Trail system that will connect the coasts is closer

Trail system that will connect the coasts is closer
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Traveling through 12 states and the District of Columbia, the Great American Rail-Trail is defined as more than 3,700 miles, comprising more than 1,900 miles of existing trails and more than 1,700 miles of sections of trail in need of development to fully connect the Great American into one contiguous route.

                        

Rails-to-Trails of Wayne County joins Rails-to-Trails Conservancy as it unveils the preferred route for the Great American Rail-Trail or the “Great American,” an iconic piece of American infrastructure that connects more than 125 existing trails and 90 trail gaps over more than 3,700 miles between Washington, D.C. and Washington state.

The preferred route of the nation’s first cross-country, multi-use trail is detailed in a comprehensive report released by RTC. The Great American Rail-Trail Route Assessment Report outlines RTC’s recommendation for the route, developed in close partnership with states and local trail planners and managers including RTWC.

The Heartland Trail, which will connect Orrville to Clinton, is included in the planned route for the GART. Currently RTWC is nearing completion of a 2.4-mile section of the trail from Forrer Road in Orrville to Marshallville and also is in the process of developing plans for completing a connecting section of trail in Orrville.

The next phase will connect Allen Avenue in Orrville to Forrer Road. Long-range plans include completing the Heartland Trail from Marshallville to Clinton and continuing to analyze options for connecting Orrville to Fredericksburg and the Holmes County Trail.

“We are extremely pleased to be an important part of the plans for this incredible nationwide project,” said Don Noble II, RTWC board president. “As a not-for-profit organization, our volunteer board is especially honored to have the recognition and trust of the Rails-to-Trails Conservancy. We are energized to continue our mission to build excellent trails in Wayne County.”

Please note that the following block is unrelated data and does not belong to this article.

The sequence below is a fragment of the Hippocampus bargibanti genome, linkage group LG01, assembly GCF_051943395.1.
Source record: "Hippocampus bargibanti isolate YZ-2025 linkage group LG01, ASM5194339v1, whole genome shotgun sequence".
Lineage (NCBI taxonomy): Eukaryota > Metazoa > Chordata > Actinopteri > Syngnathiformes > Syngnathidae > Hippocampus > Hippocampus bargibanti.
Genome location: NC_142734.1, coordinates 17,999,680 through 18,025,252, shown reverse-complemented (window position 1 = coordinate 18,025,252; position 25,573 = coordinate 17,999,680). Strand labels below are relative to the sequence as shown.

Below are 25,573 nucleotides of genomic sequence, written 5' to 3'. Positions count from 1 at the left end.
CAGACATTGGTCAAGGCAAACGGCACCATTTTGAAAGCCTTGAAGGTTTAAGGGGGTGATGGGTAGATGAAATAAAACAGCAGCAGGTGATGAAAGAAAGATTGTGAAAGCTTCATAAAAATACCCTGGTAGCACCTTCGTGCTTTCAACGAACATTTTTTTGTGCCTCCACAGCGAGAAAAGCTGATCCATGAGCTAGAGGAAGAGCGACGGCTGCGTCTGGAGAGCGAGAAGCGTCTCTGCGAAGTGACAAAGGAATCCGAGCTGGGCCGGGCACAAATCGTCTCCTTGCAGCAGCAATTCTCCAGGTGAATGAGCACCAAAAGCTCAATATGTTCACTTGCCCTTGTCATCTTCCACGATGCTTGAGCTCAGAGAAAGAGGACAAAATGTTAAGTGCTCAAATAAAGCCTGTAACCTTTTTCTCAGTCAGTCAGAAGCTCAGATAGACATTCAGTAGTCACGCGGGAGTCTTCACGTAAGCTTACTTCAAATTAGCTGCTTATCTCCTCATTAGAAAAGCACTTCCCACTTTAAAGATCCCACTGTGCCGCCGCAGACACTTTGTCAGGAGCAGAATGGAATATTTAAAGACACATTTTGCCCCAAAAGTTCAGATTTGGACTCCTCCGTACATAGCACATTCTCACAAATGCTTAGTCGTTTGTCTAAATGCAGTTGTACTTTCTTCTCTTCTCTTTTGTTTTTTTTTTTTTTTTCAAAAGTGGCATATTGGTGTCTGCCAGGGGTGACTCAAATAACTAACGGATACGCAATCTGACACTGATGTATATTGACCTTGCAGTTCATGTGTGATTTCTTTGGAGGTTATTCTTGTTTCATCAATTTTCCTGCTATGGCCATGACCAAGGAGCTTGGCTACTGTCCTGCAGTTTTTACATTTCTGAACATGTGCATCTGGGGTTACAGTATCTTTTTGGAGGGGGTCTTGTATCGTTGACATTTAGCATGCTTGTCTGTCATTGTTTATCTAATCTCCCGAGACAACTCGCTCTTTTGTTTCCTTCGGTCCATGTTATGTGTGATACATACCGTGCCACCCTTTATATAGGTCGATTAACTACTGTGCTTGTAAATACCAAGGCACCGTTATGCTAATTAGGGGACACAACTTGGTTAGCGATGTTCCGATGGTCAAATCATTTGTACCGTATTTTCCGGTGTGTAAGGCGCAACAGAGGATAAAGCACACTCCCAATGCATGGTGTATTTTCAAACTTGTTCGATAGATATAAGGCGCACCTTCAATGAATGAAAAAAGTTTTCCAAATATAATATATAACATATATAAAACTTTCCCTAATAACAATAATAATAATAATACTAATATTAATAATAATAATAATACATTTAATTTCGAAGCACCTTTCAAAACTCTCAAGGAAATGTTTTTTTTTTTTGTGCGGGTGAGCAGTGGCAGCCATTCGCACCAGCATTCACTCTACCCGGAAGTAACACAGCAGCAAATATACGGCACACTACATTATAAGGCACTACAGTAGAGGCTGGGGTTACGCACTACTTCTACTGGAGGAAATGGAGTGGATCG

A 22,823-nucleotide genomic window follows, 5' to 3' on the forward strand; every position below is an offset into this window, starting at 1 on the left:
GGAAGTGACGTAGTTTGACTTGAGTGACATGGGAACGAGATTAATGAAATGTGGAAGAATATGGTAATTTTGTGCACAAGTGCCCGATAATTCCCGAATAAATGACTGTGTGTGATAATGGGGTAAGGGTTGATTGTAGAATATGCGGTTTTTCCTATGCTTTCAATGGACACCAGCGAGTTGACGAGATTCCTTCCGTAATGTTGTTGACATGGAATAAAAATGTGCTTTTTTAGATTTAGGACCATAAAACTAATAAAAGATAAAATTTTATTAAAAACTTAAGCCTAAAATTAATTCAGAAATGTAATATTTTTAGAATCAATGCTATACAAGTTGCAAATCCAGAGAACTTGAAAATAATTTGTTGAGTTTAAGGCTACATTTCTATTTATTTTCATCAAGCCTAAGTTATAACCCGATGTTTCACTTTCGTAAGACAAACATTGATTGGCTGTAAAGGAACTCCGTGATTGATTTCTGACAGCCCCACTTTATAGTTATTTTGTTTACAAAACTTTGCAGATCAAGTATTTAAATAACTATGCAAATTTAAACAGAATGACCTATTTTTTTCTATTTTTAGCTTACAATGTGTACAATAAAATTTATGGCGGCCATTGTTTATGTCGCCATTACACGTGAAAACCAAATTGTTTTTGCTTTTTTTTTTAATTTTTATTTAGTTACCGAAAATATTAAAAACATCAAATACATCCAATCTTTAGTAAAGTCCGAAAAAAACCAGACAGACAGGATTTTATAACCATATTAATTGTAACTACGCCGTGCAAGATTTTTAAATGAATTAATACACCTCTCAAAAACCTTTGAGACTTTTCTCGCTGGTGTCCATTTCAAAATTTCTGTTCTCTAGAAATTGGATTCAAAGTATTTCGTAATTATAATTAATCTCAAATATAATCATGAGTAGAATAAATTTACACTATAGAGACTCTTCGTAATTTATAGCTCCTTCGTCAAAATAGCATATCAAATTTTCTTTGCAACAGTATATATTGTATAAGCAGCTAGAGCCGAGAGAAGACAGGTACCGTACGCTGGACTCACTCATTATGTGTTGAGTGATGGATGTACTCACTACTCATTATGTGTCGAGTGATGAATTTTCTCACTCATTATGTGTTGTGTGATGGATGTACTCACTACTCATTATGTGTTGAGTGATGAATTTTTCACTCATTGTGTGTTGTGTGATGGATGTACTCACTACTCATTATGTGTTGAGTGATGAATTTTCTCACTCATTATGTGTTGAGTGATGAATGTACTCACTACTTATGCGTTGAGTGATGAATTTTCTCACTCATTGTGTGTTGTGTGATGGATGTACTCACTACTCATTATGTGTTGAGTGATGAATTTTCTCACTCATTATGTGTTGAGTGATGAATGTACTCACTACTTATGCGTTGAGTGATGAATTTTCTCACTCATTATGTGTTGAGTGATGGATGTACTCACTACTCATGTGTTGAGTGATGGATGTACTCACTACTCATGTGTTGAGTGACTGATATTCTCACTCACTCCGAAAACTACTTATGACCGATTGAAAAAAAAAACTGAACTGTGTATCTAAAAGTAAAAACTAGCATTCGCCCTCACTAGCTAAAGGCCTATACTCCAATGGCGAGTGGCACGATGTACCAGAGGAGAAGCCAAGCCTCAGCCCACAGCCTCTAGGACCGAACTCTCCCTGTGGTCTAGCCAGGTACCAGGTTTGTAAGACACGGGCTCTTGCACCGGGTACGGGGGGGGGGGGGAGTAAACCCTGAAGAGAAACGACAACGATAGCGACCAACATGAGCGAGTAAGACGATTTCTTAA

The route assessment was developed over 12 months with input from RTC’s GIS analysis of more than 34,000 miles of multi-use trails, review of state and local trail plans, and discussions with RTWC as well as hundreds of additional local trail partners and state agencies representing the trails along the route.

Traveling through 12 states and the District of Columbia, the Great American Rail-Trail is defined as more than 3,700 miles, comprising more than 1,900 miles of existing trails. Those trails already developed will help carry the route across the country and more than 1,700 miles of “trail gaps,” sections of trail in need of development, to fully connect the Great American into one contiguous route.

As the nation’s first cross-country, multi-use trail, the Great American will connect people of all ages and abilities with America’s landscapes and communities. Nearly 50 million people living within 50 miles of its route will be able to call this American infrastructure their own.

“The RTWC board recently identified our theme as ‘Passion, Patience, Persistence Means Progress,’” said Becky Jewell, Heartland Trail manager. “We invite and encourage all of Wayne County to join us in this exciting opportunity for expanded health and wellness benefits as well as economic development and tourism potential. Building trails on abandoned rail beds is not a fad. It is a growing nationwide trend, and we are very fortunate to be in this position.”

While completion of the Great American Rail-Trail is a significant undertaking and several decades away, 52 percent of the path is already complete and available for public use with plans to work in partnership with states and local jurisdictions and organizations to bring new segments online year after year.

The Great American Rail-Trail is a signature project of RTC and the most ambitious in its portfolio of TrailNation projects, the organization’s initiative to encourage the rapid replication of regional trail networks across the country. The Great American was first envisioned at RTC in the late 1980s and for decades has been an underpinning of the organization’s strategy to create a nationwide network of public trails.

To learn more about the Great American Rail-Trail and to view the preferred route, visit greatamericanrailtrail.org and follow @greatamericanrailtrail on Facebook and Instagram.


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